But before we went outside for prayer, we were asked to take off our shoes because we were on holy ground. It is amazing how a small thing can feel so uncomfortable, vulnerable and intimate for a group of 100 mostly white folks. But what a different posture to step onto the ground with our bare feet and receive communion.
We stand on holy ground here in this room.
As I was reminded of Edith and Randy and that moment, it changed how I heard God’s next words.
First God hears the cry of the enslaved and begins work in partnership with Moses for the work of liberation.
But then God says “I will bring my people out of Egypt into a country where there is good land, rich with milk and honey. I will give them the land where Canaanites, Hittites, Amorites, Perizzites, Hivites, and Jebusites now live.”
This is the colonial script. These are the words used time and again for violently removing people from their land all with the illusion and authority that God ordained it.
In the fifteenth century, the political and religious dominion of church and empire took root within the Doctrine of Discovery which was used in the conquering of land and massacring of Indigenous people in this land. This religious document which gave European conquerors divine title over “discovered” land and peoples was written into our own law through the Supreme Court.
I hear Canadians wrestling with this history and beginning conversations around truth and reconciliation. I hear very little of that here in the US.
Edith’s father was violently stolen from his family and put into a boarding school where his culture, his language, and his history were erased through abuse. This was systemic across the country, but we don’t hear about it.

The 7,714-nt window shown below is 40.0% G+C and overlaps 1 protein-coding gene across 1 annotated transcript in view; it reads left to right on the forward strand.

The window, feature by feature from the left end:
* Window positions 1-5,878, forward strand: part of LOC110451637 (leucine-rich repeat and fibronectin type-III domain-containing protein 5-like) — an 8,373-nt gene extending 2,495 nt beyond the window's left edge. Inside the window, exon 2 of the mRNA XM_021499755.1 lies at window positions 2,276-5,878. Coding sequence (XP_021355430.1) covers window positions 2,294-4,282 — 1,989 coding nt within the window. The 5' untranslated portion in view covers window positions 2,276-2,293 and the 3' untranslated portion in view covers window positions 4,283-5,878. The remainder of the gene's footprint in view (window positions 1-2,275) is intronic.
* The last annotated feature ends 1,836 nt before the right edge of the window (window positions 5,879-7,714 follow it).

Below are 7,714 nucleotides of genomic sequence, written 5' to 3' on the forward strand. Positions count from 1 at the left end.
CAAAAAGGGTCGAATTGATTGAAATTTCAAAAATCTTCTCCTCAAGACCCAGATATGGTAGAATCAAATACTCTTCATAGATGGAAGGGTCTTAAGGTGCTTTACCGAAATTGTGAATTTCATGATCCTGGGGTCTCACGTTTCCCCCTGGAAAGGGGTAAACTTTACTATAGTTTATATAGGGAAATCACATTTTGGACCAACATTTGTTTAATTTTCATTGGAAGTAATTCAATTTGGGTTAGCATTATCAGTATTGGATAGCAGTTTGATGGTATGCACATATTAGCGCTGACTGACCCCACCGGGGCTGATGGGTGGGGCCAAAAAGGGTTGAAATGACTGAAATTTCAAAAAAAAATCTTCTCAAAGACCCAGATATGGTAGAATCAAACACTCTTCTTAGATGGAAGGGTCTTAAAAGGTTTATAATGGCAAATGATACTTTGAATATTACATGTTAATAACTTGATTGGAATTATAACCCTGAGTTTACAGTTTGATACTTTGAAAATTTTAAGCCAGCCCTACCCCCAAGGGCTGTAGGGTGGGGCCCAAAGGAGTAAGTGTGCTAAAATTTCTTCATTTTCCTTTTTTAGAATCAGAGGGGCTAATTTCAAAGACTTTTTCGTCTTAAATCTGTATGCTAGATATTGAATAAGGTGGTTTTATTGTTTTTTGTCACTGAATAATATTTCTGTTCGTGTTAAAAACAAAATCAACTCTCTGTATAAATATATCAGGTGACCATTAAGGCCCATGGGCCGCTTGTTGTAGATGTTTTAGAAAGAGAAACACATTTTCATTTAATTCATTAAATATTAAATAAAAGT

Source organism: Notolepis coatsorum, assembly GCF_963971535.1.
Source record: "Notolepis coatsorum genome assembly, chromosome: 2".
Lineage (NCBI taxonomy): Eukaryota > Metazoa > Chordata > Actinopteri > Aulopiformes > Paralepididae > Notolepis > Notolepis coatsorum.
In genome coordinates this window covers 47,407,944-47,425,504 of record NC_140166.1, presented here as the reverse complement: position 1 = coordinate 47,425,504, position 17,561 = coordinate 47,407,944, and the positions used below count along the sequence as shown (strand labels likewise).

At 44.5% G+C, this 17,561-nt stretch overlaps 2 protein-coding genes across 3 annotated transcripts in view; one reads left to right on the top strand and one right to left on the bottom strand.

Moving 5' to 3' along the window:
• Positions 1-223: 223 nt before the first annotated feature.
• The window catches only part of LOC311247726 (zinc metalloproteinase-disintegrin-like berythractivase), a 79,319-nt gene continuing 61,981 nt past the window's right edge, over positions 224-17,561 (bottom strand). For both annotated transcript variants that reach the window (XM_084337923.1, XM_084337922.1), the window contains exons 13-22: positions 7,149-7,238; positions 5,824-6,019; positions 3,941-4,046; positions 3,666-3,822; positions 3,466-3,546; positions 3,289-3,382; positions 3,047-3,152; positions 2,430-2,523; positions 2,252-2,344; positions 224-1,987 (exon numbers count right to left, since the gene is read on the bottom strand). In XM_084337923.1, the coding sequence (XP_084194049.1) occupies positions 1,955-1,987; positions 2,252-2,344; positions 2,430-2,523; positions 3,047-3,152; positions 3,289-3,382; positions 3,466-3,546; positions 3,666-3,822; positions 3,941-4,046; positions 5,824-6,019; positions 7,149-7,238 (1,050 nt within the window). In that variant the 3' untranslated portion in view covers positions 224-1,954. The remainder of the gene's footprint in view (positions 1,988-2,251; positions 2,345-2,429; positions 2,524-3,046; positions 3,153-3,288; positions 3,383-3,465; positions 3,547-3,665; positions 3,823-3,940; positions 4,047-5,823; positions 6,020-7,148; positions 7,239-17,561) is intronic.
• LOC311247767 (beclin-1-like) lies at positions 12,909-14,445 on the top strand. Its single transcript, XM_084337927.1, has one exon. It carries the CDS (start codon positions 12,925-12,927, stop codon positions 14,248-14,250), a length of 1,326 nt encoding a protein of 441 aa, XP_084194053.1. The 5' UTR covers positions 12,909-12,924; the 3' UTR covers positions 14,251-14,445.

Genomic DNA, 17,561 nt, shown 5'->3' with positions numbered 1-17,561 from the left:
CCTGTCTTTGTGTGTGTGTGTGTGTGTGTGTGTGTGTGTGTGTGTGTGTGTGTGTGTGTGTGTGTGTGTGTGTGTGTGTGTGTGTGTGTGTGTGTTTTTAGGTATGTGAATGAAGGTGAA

On facebook, I saw Randy post news about the children at the border separated from their families. He said ‘this is unconscionable, but is not a new tactic for this country. We’ve been doing this for generations.’
The myth still rings that God has blessed us with land and wealth all the fruit that borne from exploitation.
Randy wrote a children’s book called “The Harmony Tree: A Story of Healing and Community.”
It has been a burning bush for me to hear God’s voice and move towards liberation.
It has been a parable about a tree that says that when the tree has not produced fruit, it because it has been hurt and exploited.
If I had time, I would read the whole book. But it is the story of a grandmother oak tree who lives in a beautiful forest filled with animals and trees. Slowly, all trees are cut down and only she remains. She drops acorns each year, but the seedlings are cut down and taken away. So, eventually she stops dropping her seeds.
One days brand new trees are planted around her as part of a subdivision. They have short roots and keep cracking and falling in the storms. At last, Grandmother oak breaks her long silence and says:
“Friends, you need deeper roots to be strong.”
“Deeper roots?” asked one of the young trees, ‘how do we get deeper roots?
Grandmother Oak answered, “Tell me the stories that connect you to this land”
….None had stories that went far, far into this ground. None of them had stories of how land came to be, stories that told the power of this place, stories of how the Creator was behind and inside it all.
“Grandmother Oak, do you know the stories of this land? Can you tell us what makes your roots so strong?”
Grandmother Oak begins to tell her stories and by the end, she drops a single acorn.
It is time for us to take our sandals off and remember that we are on holy ground.
It is time to listen to the oak tree, the bushes, and the fig tree.
It is time to grow deeper roots,
to learn the stories of this place,
And the Creator alive in it.
And then work with all our power to stop the spread of white supremacy and climate catastrophe.
To change our lives before we all perish.
And hope that in doing so it allows the fig tree to bear fruit and grandmother oak to drop acorns once more.